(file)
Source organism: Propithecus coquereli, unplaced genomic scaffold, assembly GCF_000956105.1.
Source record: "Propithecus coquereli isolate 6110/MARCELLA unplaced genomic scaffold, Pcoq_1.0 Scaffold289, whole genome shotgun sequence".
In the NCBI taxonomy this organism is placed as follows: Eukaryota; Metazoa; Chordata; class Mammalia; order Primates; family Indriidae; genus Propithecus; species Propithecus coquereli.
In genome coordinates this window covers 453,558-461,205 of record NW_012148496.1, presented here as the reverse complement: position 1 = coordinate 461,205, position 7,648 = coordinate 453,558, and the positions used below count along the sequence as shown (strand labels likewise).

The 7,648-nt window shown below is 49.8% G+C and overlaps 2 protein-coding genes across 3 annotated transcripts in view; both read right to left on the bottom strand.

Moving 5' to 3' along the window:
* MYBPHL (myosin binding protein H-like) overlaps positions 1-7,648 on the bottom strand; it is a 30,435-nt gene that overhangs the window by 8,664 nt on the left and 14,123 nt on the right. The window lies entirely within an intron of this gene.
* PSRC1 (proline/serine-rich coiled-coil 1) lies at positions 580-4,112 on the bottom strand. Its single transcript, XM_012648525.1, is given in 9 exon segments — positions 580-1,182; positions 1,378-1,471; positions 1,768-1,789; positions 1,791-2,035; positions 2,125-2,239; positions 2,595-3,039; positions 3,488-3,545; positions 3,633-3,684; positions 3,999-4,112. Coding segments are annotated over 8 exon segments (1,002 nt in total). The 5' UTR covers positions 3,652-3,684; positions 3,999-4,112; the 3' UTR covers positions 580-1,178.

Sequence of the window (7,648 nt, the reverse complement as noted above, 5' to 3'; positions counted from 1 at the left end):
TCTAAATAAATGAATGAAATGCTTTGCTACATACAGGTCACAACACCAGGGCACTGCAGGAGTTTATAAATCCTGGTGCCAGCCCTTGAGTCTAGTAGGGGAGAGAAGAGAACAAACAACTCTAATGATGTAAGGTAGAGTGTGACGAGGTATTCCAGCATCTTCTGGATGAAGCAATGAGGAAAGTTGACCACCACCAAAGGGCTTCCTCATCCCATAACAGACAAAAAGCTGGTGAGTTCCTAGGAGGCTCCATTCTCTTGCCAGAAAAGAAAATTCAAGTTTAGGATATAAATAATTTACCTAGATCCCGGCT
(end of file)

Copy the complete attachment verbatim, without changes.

Source organism: Propithecus coquereli, unplaced genomic scaffold, assembly GCF_000956105.1.
Source record: "Propithecus coquereli isolate 6110/MARCELLA unplaced genomic scaffold, Pcoq_1.0 Scaffold289, whole genome shotgun sequence".
In the NCBI taxonomy this organism is placed as follows: Eukaryota; Metazoa; Chordata; class Mammalia; order Primates; family Indriidae; genus Propithecus; species Propithecus coquereli.
In genome coordinates this window covers 453,558-461,205 of record NW_012148496.1, presented here as the reverse complement: position 1 = coordinate 461,205, position 7,648 = coordinate 453,558, and the positions used below count along the sequence as shown (strand labels likewise).

The 7,648-nt window shown below is 49.8% G+C and overlaps 2 protein-coding genes across 3 annotated transcripts in view; both read right to left on the bottom strand.

Moving 5' to 3' along the window:
* MYBPHL (myosin binding protein H-like) overlaps positions 1-7,648 on the bottom strand; it is a 30,435-nt gene that overhangs the window by 8,664 nt on the left and 14,123 nt on the right. The window lies entirely within an intron of this gene.
* PSRC1 (proline/serine-rich coiled-coil 1) lies at positions 580-4,112 on the bottom strand. Its single transcript, XM_012648525.1, is given in 9 exon segments — positions 580-1,182; positions 1,378-1,471; positions 1,768-1,789; positions 1,791-2,035; positions 2,125-2,239; positions 2,595-3,039; positions 3,488-3,545; positions 3,633-3,684; positions 3,999-4,112. Coding segments are annotated over 8 exon segments (1,002 nt in total). The 5' UTR covers positions 3,652-3,684; positions 3,999-4,112; the 3' UTR covers positions 580-1,178.

Sequence of the window (7,648 nt, the reverse complement as noted above, 5' to 3'; positions counted from 1 at the left end):
TCTAAATAAATGAATGAAATGCTTTGCTACATACAGGTCACAACACCAGGGCACTGCAGGAGTTTATAAATCCTGGTGCCAGCCCTTGAGTCTAGTAGGGGAGAGAAGAGAACAAACAACTCTAATGATGTAAGGTAGAGTGTGACGAGGTATTCCAGCATCTTCTGGATGAAGCAATGAGGAAAGTTGACCACCACCAAAGGGCTTCCTCATCCCATAACAGACAAAAAGCTGGTGAGTTCCTAGGAGGCTCCATTCTCTTGCCAGAAAAGAAAATTCAAGTTTAGGATATAAATAATTTACCTAGATCCCGGCT